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Old 01-31-2003, 03:20 PM   #1
Crashed_Again
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Location: Atlantic City, NJ
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/etc/hosts File


Big question here. I own the domain name www.myspecificdomainname.com. In my /etc/hosts file I have:

69.69.65.65 www.myspecificdomainname.com
127.0.0.1 localhost

I don't even know if this is right but my webserver works. Anyway, could I put in a line like:

69.69.65.65 ssh.myspecificdomainname.com

and then people could ssh into ssh.myspecificdomainname.com

I see people who have machine names like "the_matrix" and "lin-serv". When I boot up the GUI logon says "Welcome to myspecificdomainname.com" Can I change my computers name.

Yes I know this is extremly NOOBISH but thats why I put it here. I missed this part of Linux class.
 
Old 01-31-2003, 03:56 PM   #2
ringo
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I believe the /etc/hosts file is for you own local machine only.

I don't think it involves any of the outside world.

I use it for DNS'ing local ips.
Lets say you have a computer beside you on the LAN.
It's IP is 192.168.1.3

You can put:
192.168.1.3 computerbesideme
...in your hosts file.

then, you can ssh/ftp/ping/telnet computerbesideme

and it will use 192.168.1.3

Ringo..........
 
Old 01-31-2003, 03:56 PM   #3
rockdw
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The actual hostname of your box should be some kind of name, for example let's assume it is anubis. Then the FQDN would be:
anubis.myspecificdomainname.com
and the hostname would be:
anubis

Your /etc/hosts should have:
69.69.65.65 anubis.myspecificdomainname.com anubis
where the ip address is available on the outside.
www.myspecificdomainname.com should be an alias to
myspecificdomainname.com which should be handled by your specific nameserver.

As for ssh-ing to the box, the only requirement is that you have the ssh port 22 enabled. Then all you need to do is ssh to ANY name that resolves to your address. you can even ssh directly to the ip address if you want to.
 
Old 01-31-2003, 04:13 PM   #4
Crashed_Again
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Okay so here is my situation. I purchased the address www.mydomainname.com from domainmonger.com. I have it configured there to resolve www.mydomainname.com to 68.69.65.65.

Are you saying that I could change my /etc/hosts file to look like this:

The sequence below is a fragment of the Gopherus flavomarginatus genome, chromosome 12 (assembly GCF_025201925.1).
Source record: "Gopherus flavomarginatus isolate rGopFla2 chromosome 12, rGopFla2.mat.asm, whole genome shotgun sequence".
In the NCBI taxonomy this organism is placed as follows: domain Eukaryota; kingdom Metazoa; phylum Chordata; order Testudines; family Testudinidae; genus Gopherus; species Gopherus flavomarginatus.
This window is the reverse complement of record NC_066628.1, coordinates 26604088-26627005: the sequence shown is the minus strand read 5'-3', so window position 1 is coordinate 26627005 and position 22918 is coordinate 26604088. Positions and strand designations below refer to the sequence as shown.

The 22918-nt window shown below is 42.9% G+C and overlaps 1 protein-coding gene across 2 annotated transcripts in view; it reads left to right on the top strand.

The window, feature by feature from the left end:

68.69.65.65 anubis.mydomainname.com anubis

no 68.69.65.65 localhost right? If I change this nothing will happen to www.mydomainname.com right?

 
Old 01-31-2003, 05:06 PM   #5
Wolven
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You would still want

127.0.0.1 localhost

to be in there.

Simply put, the /etc/hosts file is so YOUR machine will override the DNS settings of the internet. (VERY simply put, and somewhat erroneous, but works in the context of this situation.)


What exactly is it you are trying to accomplish with this?

The DNS server that is managing mydomainname.com will handle all of the resolving for the rest of the world.
 
Old 01-31-2003, 07:17 PM   #6
bulliver
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Just to confuse issues more.... I have a FQDN that resolves to a DHCP IP address, using a free service on some DNS...

What do I put in /etc/hosts for my IP?
 
Old 01-31-2003, 09:05 PM   #7
ringo
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if your FQDN is already DNS'd on a DNS server, you don't need to put anything in the /etc/hosts file.

that file is only for DNS'ing things on your local computer only.

It is normally not used.

Ringo....
 
Old 02-01-2003, 01:04 AM   #8
moses
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Location: Arizona, US, Earth
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The /etc/hosts file is basically so that your machine doesn't have
to look for a DNS server for the machine names that are in the
hosts file. For example, if I knew that Crashed_Again's IP
address was 68.69.65.65 and I didn't want to do name resolution
every time I connect to that machine, I could put a line in my
/etc/hosts file like so:
68.69.65.65 crash crashed_again twww.crashspecificdomainname.com
Or what ever other alia I wanted for it.
My /etc/hosts file contains all the hostnames from my work so
that when I need to connect to work I can use a short alias for
those machines, and it doesn't have to go through my ISP's slow
DNS server, it just connects to a specific IP address.
The /etc/hosts file is almost completely useless for connecting to
the machine it exists on. . . Use or $HOSTNAME localhost.
 
  


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